The last trek north

March 10, 2013.

I was sitting at Panera with a cousin. She was in town with her husband and young kids for the weekend. Able to escape her kids for a couple hours, she met me for breakfast and we caught up on life. It was the first time in years that we’ve sat down together. Just the two of us. Without little kids running around.

We used to hang out a lot. Back when I was in high school and she was in college. Sometimes she’d take me out shopping or out to eat. We’d hang and laugh and act silly together – just like when we were kids.

As we sat there, we talked about grandparents. Not our shared grandparents – our grandparents on our father’s sides. Hers are in failing health and my grandma was not doing well, either.

Then. She reached for her phone to respond to a text. Looking up from her phone, she asked me, “Hey, Meg. You’ve got your phone, right?” I said, “yeah, of course.” “Well, you should check it,” she told me.

So, I did. I saw my mom had called. Then I saw a text from her. It simply said. “Call me.”

As my phone was dialing my mom, I told my cousin, “It might be about my grandma.”

And it was.

My dear grandma passed away on Sunday, March 10. She was 94 years old.

I asked my mom if she was ok and wondered how my dad was doing. She said they were fine.

I told my cousin the news and she said, “Yeah, my mom just texted me and said I should call you to say ‘sorry about your grandma’ but I told her I was sitting across from you. She didn’t want me to be the first to tell you.”

Though saddened by the news, I was also thankful that my Grandma was reuniting with my Grandpa and the rest of her beloved family. The family she missed. See, she was the last of the group to go Home. And I think, in a way, that was hard for her. To be here. Without her husband.

The week flew by with work and errands, laundry and packing. I spent time texting a cousin in California to figure out flights and when to pick her up from the airport. Her brothers were flying in from the East Coast and the coordinating of schedules was rather intense. But we got it all figured out.

On Wednesday evening, after a delicious dinner with co-workers at Cafe Latte in St. Paul, I picked up my cousin from the airport. She hopped in my car and we talked. We continued to talk when she sat in my room as I packed for the weekend up north.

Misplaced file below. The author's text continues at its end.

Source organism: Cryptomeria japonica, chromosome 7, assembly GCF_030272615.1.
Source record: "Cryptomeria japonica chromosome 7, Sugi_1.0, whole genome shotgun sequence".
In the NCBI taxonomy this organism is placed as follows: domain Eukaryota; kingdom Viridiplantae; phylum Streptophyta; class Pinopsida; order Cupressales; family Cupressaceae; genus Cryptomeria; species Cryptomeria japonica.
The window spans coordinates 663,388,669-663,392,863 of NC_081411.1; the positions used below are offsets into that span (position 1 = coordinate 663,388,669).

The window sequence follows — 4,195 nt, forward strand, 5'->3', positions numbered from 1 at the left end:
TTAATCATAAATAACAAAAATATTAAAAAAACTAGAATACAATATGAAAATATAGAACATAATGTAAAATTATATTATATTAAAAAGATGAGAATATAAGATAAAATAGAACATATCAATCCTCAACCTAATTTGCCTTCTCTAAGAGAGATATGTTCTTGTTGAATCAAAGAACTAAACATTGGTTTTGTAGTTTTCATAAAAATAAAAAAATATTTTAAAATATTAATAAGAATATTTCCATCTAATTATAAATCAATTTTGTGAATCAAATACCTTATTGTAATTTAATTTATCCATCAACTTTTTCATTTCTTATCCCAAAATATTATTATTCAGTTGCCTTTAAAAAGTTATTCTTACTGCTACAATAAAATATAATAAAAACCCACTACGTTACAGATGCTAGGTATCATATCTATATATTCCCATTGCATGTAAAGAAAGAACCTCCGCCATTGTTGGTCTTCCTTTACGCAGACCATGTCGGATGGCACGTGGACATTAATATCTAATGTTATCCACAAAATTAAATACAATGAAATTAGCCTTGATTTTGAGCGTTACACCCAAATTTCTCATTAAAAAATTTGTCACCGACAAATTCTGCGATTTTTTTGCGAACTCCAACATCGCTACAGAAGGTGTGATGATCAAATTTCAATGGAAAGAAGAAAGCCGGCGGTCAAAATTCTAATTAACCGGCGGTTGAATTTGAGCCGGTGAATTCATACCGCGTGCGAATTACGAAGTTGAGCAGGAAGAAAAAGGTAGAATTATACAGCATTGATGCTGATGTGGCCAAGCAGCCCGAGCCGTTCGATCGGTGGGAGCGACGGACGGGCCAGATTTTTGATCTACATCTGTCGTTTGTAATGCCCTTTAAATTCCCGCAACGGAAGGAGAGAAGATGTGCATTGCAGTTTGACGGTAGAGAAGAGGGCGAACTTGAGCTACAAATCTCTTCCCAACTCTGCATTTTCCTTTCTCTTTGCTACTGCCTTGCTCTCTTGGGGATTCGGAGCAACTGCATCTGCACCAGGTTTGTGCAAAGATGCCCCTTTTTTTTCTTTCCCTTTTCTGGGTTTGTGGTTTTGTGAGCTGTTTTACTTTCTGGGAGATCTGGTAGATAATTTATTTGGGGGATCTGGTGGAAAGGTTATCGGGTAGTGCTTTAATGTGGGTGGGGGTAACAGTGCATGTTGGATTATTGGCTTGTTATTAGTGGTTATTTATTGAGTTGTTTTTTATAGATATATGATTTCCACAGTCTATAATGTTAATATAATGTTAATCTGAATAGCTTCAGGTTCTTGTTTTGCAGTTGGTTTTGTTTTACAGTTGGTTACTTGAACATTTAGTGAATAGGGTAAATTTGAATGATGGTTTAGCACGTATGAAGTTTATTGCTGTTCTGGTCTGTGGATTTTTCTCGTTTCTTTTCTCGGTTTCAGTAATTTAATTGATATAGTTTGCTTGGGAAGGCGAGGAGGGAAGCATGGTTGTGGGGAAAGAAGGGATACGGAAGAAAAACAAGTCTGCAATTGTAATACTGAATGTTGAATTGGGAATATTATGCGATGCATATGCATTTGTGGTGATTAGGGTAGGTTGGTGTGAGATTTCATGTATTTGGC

We talked about our family. How spread out we are. The last time we were all together (Grandpa’s funeral in 2005). And then we talked about how different our memories of Grandma are. She, the oldest of the cousins, remembers things I can only see through pictures. She remembers when my grandparents visited her family in Europe. Fond memories of visits to Grandma’s for Christmas when everyone stayed in the tiny house. Memories of a trip to Sweden with Grandma and Grandpa.

I remember things she never experienced because she was off on her own – attending college, living in California.

We laughed and smiled over our different memories. And thought how strange it is that we are in the same family but almost had a different Grandma.

We teared up a couple times as we talked about Grandma, but mostly we laughed over some of her more recent stories. Stories of when dementia entered her life and tossed around her memories and made her say silly things.

With a five hour drive on Thursday, we both decided to get some rest (it was midnight before we were in bed!). The ride was uneventful, which is the way I like it. And we arrived in our parents’ home town on Thursday afternoon. We met up with relatives, my cousin’s parents, at my cousin’s aunt’s house (her dad’s sister! are you following this?). Food filled the counters and hugs were hugged around the living room. All my aunts were there — the three sisters of my dad.

Shortly after scarfing down some food, we all piled into cars and headed to the funeral home.

It was our time. Just as a family to say goodbye to my Grandma.